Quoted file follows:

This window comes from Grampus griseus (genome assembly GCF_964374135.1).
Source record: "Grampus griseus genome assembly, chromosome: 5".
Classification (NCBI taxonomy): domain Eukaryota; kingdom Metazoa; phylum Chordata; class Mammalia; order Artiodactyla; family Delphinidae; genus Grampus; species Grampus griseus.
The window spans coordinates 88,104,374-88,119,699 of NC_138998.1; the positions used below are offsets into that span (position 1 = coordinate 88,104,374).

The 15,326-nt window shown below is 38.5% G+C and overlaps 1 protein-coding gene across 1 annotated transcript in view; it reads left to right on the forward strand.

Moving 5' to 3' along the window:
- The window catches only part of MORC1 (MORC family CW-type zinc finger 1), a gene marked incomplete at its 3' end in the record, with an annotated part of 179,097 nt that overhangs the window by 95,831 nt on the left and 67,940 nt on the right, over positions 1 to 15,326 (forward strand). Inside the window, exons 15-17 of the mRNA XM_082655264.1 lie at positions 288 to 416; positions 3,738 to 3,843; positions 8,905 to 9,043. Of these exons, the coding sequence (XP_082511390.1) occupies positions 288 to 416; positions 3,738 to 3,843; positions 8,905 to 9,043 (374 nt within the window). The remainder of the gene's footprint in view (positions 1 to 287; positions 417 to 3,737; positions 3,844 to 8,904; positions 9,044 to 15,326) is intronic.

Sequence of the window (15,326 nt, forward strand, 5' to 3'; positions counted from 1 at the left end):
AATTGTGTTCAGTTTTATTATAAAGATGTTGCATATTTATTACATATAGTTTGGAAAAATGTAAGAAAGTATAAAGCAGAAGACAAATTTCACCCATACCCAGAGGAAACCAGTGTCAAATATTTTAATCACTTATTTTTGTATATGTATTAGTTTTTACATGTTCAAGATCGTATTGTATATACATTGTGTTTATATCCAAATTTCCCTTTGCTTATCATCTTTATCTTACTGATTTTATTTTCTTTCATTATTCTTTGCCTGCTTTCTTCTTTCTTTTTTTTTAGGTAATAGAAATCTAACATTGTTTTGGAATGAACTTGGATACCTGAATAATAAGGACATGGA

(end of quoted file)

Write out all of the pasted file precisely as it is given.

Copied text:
This window comes from Grampus griseus (genome assembly GCF_964374135.1).
Source record: "Grampus griseus genome assembly, chromosome: 5".
Classification (NCBI taxonomy): domain Eukaryota; kingdom Metazoa; phylum Chordata; class Mammalia; order Artiodactyla; family Delphinidae; genus Grampus; species Grampus griseus.
The window spans coordinates 88,104,374-88,119,699 of NC_138998.1; the positions used below are offsets into that span (position 1 = coordinate 88,104,374).

The 15,326-nt window shown below is 38.5% G+C and overlaps 1 protein-coding gene across 1 annotated transcript in view; it reads left to right on the forward strand.

Moving 5' to 3' along the window:
- The window catches only part of MORC1 (MORC family CW-type zinc finger 1), a gene marked incomplete at its 3' end in the record, with an annotated part of 179,097 nt that overhangs the window by 95,831 nt on the left and 67,940 nt on the right, over positions 1 to 15,326 (forward strand). Inside the window, exons 15-17 of the mRNA XM_082655264.1 lie at positions 288 to 416; positions 3,738 to 3,843; positions 8,905 to 9,043. Of these exons, the coding sequence (XP_082511390.1) occupies positions 288 to 416; positions 3,738 to 3,843; positions 8,905 to 9,043 (374 nt within the window). The remainder of the gene's footprint in view (positions 1 to 287; positions 417 to 3,737; positions 3,844 to 8,904; positions 9,044 to 15,326) is intronic.

Sequence of the window (15,326 nt, forward strand, 5' to 3'; positions counted from 1 at the left end):
AATTGTGTTCAGTTTTATTATAAAGATGTTGCATATTTATTACATATAGTTTGGAAAAATGTAAGAAAGTATAAAGCAGAAGACAAATTTCACCCATACCCAGAGGAAACCAGTGTCAAATATTTTAATCACTTATTTTTGTATATGTATTAGTTTTTACATGTTCAAGATCGTATTGTATATACATTGTGTTTATATCCAAATTTCCCTTTGCTTATCATCTTTATCTTACTGATTTTATTTTCTTTCATTATTCTTTGCCTGCTTTCTTCTTTCTTTTTTTTTAGGTAATAGAAATCTAACATTGTTTTGGAATGAACTTGGATACCTGAATAATAAGGACATGGA